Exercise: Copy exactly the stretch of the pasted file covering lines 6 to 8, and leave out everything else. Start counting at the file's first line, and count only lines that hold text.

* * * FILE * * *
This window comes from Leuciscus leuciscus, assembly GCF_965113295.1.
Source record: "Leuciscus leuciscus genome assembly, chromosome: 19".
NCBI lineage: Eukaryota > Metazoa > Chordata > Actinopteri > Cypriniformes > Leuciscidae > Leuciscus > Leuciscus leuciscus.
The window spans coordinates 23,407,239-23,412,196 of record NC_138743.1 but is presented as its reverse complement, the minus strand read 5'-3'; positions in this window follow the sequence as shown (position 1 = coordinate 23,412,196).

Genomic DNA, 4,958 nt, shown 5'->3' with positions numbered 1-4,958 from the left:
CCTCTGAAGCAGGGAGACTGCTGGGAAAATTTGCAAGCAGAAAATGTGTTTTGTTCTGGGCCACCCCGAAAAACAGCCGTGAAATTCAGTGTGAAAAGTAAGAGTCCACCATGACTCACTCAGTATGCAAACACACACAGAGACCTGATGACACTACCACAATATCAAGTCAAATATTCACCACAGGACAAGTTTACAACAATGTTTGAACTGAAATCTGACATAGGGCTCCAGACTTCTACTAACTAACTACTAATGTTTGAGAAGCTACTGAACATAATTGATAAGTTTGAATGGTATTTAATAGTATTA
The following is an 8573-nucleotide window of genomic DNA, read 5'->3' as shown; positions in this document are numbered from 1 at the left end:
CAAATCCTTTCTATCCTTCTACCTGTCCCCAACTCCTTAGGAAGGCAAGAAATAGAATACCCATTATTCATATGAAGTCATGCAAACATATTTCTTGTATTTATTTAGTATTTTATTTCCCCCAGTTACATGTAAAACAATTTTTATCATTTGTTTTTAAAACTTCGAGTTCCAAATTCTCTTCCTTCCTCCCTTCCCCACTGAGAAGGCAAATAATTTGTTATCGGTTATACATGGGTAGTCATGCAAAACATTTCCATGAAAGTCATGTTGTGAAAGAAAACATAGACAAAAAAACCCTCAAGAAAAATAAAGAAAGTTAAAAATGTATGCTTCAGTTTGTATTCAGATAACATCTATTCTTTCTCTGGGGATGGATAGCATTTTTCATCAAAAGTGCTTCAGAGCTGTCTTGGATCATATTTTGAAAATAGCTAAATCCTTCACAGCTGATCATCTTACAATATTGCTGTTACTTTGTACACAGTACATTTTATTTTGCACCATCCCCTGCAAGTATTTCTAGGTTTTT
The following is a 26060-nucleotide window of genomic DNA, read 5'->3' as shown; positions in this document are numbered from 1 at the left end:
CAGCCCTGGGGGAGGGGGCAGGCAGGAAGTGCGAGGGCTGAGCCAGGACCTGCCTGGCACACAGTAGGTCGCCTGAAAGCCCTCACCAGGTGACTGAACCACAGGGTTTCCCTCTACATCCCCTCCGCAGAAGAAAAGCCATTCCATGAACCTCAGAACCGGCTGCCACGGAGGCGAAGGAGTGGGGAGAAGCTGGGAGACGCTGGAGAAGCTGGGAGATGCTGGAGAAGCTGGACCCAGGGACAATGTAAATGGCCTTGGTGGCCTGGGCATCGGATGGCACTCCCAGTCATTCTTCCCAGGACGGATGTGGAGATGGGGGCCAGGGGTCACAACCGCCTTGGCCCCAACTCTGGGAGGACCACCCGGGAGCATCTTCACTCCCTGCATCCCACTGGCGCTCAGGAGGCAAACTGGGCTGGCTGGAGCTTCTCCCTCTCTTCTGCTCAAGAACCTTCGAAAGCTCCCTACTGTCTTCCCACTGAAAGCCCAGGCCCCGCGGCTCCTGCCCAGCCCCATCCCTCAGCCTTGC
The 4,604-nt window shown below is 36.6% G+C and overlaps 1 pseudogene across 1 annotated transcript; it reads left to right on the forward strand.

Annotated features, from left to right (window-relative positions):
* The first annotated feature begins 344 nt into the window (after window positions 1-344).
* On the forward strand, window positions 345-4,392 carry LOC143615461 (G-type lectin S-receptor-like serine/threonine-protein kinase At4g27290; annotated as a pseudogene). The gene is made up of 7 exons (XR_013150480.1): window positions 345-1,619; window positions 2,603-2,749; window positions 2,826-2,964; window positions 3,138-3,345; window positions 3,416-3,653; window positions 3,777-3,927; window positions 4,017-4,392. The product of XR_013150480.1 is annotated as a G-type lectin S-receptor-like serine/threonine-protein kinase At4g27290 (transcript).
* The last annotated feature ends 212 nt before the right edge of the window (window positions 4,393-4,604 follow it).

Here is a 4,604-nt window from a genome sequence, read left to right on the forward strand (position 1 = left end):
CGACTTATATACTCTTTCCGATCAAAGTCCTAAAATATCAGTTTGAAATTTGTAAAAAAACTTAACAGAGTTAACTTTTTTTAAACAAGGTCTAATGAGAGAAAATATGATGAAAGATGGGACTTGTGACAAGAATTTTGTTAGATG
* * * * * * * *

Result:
CCTCTGAAGCAGGGAGACTGCTGGGAAAATTTGCAAGCAGAAAATGTGTTTTGTTCTGGGCCACCCCGAAAAACAGCCGTGAAATTCAGTGTGAAAAGTAAGAGTCCACCATGACTCACTCAGTATGCAAACACACACAGAGACCTGATGACACTACCACAATATCAAGTCAAATATTCACCACAGGACAAGTTTACAACAATGTTTGAACTGAAATCTGACATAGGGCTCCAGACTTCTACTAACTAACTACTAATGTTTGAGAAGCTACTGAACATAATTGATAAGTTTGAATGGTATTTAATAGTATTA
The following is an 8573-nucleotide window of genomic DNA, read 5'->3' as shown; positions in this document are numbered from 1 at the left end:
CAAATCCTTTCTATCCTTCTACCTGTCCCCAACTCCTTAGGAAGGCAAGAAATAGAATACCCATTATTCATATGAAGTCATGCAAACATATTTCTTGTATTTATTTAGTATTTTATTTCCCCCAGTTACATGTAAAACAATTTTTATCATTTGTTTTTAAAACTTCGAGTTCCAAATTCTCTTCCTTCCTCCCTTCCCCACTGAGAAGGCAAATAATTTGTTATCGGTTATACATGGGTAGTCATGCAAAACATTTCCATGAAAGTCATGTTGTGAAAGAAAACATAGACAAAAAAACCCTCAAGAAAAATAAAGAAAGTTAAAAATGTATGCTTCAGTTTGTATTCAGATAACATCTATTCTTTCTCTGGGGATGGATAGCATTTTTCATCAAAAGTGCTTCAGAGCTGTCTTGGATCATATTTTGAAAATAGCTAAATCCTTCACAGCTGATCATCTTACAATATTGCTGTTACTTTGTACACAGTACATTTTATTTTGCACCATCCCCTGCAAGTATTTCTAGGTTTTT